Verizon Wireless is feeling the crush of all of those LTE-enabled devices on its network.
The carrier said it is facing pressure to deliver increased amounts of bandwidth in big cities such as New York, San Francisco, and Chicago. In a rare admission on Tuesday, Verizon Chief Financial Officer Fran Shammo admitted the rapid growth in traffic was starting to hamper the quality of the service.
"There are certain pockets where we're absolutely going to experience that down tick from the LTE network down to 3G because of capacity constraints," Shammo said during an investor conference.
It's a surprising concession from a company that typically trumps its network superiority as a reason why customers should pay a premium for its wireless services. It has long touted itself as the nation's most reliable, but, which also boasts the nation's fastest network. Verizon maintains it has the most reliable network, and cites a different study.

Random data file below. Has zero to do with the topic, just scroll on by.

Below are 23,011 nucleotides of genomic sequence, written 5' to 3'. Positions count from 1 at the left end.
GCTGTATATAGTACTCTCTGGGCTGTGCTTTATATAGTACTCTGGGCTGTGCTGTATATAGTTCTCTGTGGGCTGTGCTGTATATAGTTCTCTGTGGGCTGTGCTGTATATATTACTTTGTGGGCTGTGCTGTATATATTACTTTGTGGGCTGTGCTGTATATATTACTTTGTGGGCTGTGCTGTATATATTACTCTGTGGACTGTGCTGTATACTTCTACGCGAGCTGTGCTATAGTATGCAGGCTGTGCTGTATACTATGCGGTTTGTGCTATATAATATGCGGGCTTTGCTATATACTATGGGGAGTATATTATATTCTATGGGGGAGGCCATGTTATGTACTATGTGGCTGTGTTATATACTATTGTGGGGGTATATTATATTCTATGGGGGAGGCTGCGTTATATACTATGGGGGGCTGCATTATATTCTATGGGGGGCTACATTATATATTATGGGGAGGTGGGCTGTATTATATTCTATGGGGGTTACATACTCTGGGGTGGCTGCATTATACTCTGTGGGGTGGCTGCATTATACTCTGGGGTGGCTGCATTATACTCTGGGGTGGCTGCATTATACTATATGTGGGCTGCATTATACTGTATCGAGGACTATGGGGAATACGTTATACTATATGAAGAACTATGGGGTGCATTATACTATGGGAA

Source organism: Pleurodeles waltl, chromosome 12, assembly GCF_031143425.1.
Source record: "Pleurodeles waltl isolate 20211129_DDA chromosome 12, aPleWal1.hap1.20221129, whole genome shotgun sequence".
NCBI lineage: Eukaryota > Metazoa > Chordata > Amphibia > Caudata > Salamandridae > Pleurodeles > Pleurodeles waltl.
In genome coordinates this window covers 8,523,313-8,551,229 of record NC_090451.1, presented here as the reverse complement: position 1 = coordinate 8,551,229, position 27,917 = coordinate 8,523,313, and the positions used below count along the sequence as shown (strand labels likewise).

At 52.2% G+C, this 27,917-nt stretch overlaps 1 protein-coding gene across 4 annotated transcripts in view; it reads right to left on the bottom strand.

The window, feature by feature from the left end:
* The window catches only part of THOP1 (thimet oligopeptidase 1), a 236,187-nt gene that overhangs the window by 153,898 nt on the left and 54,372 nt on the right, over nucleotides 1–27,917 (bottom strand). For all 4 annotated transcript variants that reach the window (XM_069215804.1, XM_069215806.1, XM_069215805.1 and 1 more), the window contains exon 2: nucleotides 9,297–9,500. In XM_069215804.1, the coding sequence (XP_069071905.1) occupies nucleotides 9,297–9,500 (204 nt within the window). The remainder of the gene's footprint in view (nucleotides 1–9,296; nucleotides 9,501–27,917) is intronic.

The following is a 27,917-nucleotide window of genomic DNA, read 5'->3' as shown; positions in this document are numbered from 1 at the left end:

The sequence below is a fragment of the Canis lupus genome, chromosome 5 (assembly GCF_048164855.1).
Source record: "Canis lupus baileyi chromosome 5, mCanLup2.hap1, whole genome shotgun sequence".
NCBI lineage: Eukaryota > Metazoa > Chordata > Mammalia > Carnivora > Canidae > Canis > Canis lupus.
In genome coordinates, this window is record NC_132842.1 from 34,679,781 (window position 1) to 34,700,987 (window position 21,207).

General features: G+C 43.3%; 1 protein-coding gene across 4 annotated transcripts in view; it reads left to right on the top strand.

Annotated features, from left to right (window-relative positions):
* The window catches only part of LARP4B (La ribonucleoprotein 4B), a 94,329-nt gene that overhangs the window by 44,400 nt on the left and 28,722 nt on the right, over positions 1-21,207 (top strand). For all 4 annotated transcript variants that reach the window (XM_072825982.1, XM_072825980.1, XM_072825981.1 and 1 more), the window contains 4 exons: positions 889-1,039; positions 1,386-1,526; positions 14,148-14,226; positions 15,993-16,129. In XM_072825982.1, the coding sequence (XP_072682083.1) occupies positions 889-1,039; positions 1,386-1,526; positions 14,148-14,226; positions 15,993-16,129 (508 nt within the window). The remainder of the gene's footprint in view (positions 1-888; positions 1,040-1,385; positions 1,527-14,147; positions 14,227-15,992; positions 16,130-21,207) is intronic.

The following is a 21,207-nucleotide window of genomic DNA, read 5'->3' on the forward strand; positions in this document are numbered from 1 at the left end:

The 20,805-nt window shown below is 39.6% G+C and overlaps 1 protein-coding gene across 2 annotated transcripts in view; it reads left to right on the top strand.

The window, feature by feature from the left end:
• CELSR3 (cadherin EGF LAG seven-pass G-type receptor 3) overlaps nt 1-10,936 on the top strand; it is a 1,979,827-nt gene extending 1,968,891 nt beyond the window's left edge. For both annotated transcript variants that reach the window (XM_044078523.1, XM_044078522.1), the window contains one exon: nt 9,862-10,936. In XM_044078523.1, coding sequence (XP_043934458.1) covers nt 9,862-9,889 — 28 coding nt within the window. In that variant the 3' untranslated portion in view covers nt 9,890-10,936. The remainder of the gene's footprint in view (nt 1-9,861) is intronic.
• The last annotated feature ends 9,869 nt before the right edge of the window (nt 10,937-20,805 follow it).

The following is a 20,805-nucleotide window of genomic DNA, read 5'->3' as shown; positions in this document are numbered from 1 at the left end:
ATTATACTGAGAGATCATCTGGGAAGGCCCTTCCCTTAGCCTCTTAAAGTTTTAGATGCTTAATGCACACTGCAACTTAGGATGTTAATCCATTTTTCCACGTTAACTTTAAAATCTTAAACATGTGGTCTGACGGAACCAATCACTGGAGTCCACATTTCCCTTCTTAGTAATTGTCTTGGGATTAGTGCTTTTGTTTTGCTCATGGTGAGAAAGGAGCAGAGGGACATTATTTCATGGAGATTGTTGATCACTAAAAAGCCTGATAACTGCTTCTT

The growth in data traffic is a result of its early move into LTE. Verizon boasts the nation's largest LTE network, and the longest running, which has meant more LTE customers than anyone. And LTE customers like their data. While LTE customers make up a third of the company's total base, they consume 64 percent of the traffic.
Shammo said that in big cities, that percentage is likely higher.
The result has been a carrier struggling to keep up with data growth, something Shammo concedes has been tough. He said the carrier was taken by surprise in the growth in video traffic from LTE users. While he wouldn't say exactly how much more data an LTE user consumes versus a 3G customer, he said it was more than double. Relative to its competition, Shammo said Verizon was growing faster, so data consumption has likewise been accelerating.
Verizon isn't standing still. Shammo said the company has poured more money into the network, including increasing its capital expenditures by $500 million this year. The company is also investing in small cell technology and turning on more spectrum as it works to build up network capacity.
"By the end of this year you are going to see all those issues dissipate," Shammo said. "And then going into next year we will be ahead of the curve again."